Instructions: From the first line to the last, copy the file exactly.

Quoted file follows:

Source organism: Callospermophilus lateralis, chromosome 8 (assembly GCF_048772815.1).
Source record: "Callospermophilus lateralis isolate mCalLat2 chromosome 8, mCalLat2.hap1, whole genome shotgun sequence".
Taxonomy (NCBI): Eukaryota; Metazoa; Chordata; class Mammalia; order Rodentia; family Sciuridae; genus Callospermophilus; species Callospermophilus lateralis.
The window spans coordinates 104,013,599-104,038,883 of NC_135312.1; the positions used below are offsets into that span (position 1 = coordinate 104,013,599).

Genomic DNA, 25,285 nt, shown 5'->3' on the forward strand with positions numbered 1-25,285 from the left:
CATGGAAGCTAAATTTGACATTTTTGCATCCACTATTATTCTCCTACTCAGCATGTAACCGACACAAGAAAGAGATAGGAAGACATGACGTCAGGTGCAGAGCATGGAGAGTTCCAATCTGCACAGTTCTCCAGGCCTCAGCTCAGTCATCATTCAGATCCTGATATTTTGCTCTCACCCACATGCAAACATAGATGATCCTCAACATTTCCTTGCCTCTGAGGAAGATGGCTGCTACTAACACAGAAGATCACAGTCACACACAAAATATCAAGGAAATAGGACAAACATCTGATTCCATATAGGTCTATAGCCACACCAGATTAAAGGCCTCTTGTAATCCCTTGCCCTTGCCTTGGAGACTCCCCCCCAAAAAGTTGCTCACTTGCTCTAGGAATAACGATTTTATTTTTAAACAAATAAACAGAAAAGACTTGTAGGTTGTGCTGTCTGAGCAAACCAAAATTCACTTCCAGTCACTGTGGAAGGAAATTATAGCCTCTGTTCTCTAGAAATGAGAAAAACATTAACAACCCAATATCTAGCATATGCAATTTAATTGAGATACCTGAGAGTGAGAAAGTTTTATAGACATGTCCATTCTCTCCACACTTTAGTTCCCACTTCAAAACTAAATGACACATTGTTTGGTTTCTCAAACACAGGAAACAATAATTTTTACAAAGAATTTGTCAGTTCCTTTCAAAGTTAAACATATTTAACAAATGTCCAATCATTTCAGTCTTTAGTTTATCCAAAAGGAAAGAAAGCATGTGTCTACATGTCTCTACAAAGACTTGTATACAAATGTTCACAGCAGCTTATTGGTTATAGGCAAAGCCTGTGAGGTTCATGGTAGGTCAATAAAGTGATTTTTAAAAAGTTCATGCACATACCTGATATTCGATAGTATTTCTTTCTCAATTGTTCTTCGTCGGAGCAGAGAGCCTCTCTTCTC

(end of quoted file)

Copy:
Source organism: Callospermophilus lateralis, chromosome 8 (assembly GCF_048772815.1).
Source record: "Callospermophilus lateralis isolate mCalLat2 chromosome 8, mCalLat2.hap1, whole genome shotgun sequence".
Taxonomy (NCBI): Eukaryota; Metazoa; Chordata; class Mammalia; order Rodentia; family Sciuridae; genus Callospermophilus; species Callospermophilus lateralis.
The window spans coordinates 104,013,599-104,038,883 of NC_135312.1; the positions used below are offsets into that span (position 1 = coordinate 104,013,599).

Genomic DNA, 25,285 nt, shown 5'->3' on the forward strand with positions numbered 1-25,285 from the left:
CATGGAAGCTAAATTTGACATTTTTGCATCCACTATTATTCTCCTACTCAGCATGTAACCGACACAAGAAAGAGATAGGAAGACATGACGTCAGGTGCAGAGCATGGAGAGTTCCAATCTGCACAGTTCTCCAGGCCTCAGCTCAGTCATCATTCAGATCCTGATATTTTGCTCTCACCCACATGCAAACATAGATGATCCTCAACATTTCCTTGCCTCTGAGGAAGATGGCTGCTACTAACACAGAAGATCACAGTCACACACAAAATATCAAGGAAATAGGACAAACATCTGATTCCATATAGGTCTATAGCCACACCAGATTAAAGGCCTCTTGTAATCCCTTGCCCTTGCCTTGGAGACTCCCCCCCAAAAAGTTGCTCACTTGCTCTAGGAATAACGATTTTATTTTTAAACAAATAAACAGAAAAGACTTGTAGGTTGTGCTGTCTGAGCAAACCAAAATTCACTTCCAGTCACTGTGGAAGGAAATTATAGCCTCTGTTCTCTAGAAATGAGAAAAACATTAACAACCCAATATCTAGCATATGCAATTTAATTGAGATACCTGAGAGTGAGAAAGTTTTATAGACATGTCCATTCTCTCCACACTTTAGTTCCCACTTCAAAACTAAATGACACATTGTTTGGTTTCTCAAACACAGGAAACAATAATTTTTACAAAGAATTTGTCAGTTCCTTTCAAAGTTAAACATATTTAACAAATGTCCAATCATTTCAGTCTTTAGTTTATCCAAAAGGAAAGAAAGCATGTGTCTACATGTCTCTACAAAGACTTGTATACAAATGTTCACAGCAGCTTATTGGTTATAGGCAAAGCCTGTGAGGTTCATGGTAGGTCAATAAAGTGATTTTTAAAAAGTTCATGCACATACCTGATATTCGATAGTATTTCTTTCTCAATTGTTCTTCGTCGGAGCAGAGAGCCTCTCTTCTC